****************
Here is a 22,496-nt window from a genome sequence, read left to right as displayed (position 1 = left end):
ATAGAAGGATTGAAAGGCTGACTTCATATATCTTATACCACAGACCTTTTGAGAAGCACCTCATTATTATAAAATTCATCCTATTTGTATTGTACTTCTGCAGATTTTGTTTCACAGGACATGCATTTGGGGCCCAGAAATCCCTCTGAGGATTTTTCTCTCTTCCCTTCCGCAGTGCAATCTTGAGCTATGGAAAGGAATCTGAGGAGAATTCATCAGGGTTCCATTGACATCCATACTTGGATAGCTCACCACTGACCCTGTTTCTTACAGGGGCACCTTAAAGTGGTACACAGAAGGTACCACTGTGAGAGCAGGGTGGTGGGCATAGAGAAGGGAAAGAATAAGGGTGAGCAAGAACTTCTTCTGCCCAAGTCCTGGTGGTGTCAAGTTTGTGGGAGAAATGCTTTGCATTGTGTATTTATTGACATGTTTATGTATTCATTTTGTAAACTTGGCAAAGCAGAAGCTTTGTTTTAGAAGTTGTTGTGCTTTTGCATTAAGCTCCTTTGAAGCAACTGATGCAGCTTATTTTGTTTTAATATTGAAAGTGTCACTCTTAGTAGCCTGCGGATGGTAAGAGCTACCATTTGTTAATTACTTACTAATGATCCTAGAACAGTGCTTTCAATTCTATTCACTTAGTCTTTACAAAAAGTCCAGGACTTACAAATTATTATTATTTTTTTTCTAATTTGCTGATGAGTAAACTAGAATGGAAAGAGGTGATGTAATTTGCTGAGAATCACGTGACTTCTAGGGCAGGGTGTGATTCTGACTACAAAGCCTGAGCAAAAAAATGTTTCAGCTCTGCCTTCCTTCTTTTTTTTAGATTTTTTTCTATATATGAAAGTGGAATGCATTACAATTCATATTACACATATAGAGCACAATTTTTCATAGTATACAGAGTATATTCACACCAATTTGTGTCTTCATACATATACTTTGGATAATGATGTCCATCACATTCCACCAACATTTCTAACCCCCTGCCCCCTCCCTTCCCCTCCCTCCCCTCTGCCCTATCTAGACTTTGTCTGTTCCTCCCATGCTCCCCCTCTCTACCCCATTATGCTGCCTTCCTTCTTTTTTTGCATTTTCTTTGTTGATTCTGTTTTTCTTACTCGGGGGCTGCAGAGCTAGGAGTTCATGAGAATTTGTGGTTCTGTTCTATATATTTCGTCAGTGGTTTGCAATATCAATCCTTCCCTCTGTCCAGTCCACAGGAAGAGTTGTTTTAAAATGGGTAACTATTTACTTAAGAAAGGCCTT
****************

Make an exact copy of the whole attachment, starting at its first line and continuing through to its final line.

Here is a 22,496-nt window from a genome sequence, read left to right as displayed (position 1 = left end):
ATAGAAGGATTGAAAGGCTGACTTCATATATCTTATACCACAGACCTTTTGAGAAGCACCTCATTATTATAAAATTCATCCTATTTGTATTGTACTTCTGCAGATTTTGTTTCACAGGACATGCATTTGGGGCCCAGAAATCCCTCTGAGGATTTTTCTCTCTTCCCTTCCGCAGTGCAATCTTGAGCTATGGAAAGGAATCTGAGGAGAATTCATCAGGGTTCCATTGACATCCATACTTGGATAGCTCACCACTGACCCTGTTTCTTACAGGGGCACCTTAAAGTGGTACACAGAAGGTACCACTGTGAGAGCAGGGTGGTGGGCATAGAGAAGGGAAAGAATAAGGGTGAGCAAGAACTTCTTCTGCCCAAGTCCTGGTGGTGTCAAGTTTGTGGGAGAAATGCTTTGCATTGTGTATTTATTGACATGTTTATGTATTCATTTTGTAAACTTGGCAAAGCAGAAGCTTTGTTTTAGAAGTTGTTGTGCTTTTGCATTAAGCTCCTTTGAAGCAACTGATGCAGCTTATTTTGTTTTAATATTGAAAGTGTCACTCTTAGTAGCCTGCGGATGGTAAGAGCTACCATTTGTTAATTACTTACTAATGATCCTAGAACAGTGCTTTCAATTCTATTCACTTAGTCTTTACAAAAAGTCCAGGACTTACAAATTATTATTATTTTTTTTCTAATTTGCTGATGAGTAAACTAGAATGGAAAGAGGTGATGTAATTTGCTGAGAATCACGTGACTTCTAGGGCAGGGTGTGATTCTGACTACAAAGCCTGAGCAAAAAAATGTTTCAGCTCTGCCTTCCTTCTTTTTTTTAGATTTTTTTCTATATATGAAAGTGGAATGCATTACAATTCATATTACACATATAGAGCACAATTTTTCATAGTATACAGAGTATATTCACACCAATTTGTGTCTTCATACATATACTTTGGATAATGATGTCCATCACATTCCACCAACATTTCTAACCCCCTGCCCCCTCCCTTCCCCTCCCTCCCCTCTGCCCTATCTAGACTTTGTCTGTTCCTCCCATGCTCCCCCTCTCTACCCCATTATGCTGCCTTCCTTCTTTTTTTGCATTTTCTTTGTTGATTCTGTTTTTCTTACTCGGGGGCTGCAGAGCTAGGAGTTCATGAGAATTTGTGGTTCTGTTCTATATATTTCGTCAGTGGTTTGCAATATCAATCCTTCCCTCTGTCCAGTCCACAGGAAGAGTTGTTTTAAAATGGGTAACTATTTACTTAAGAAAGGCCTT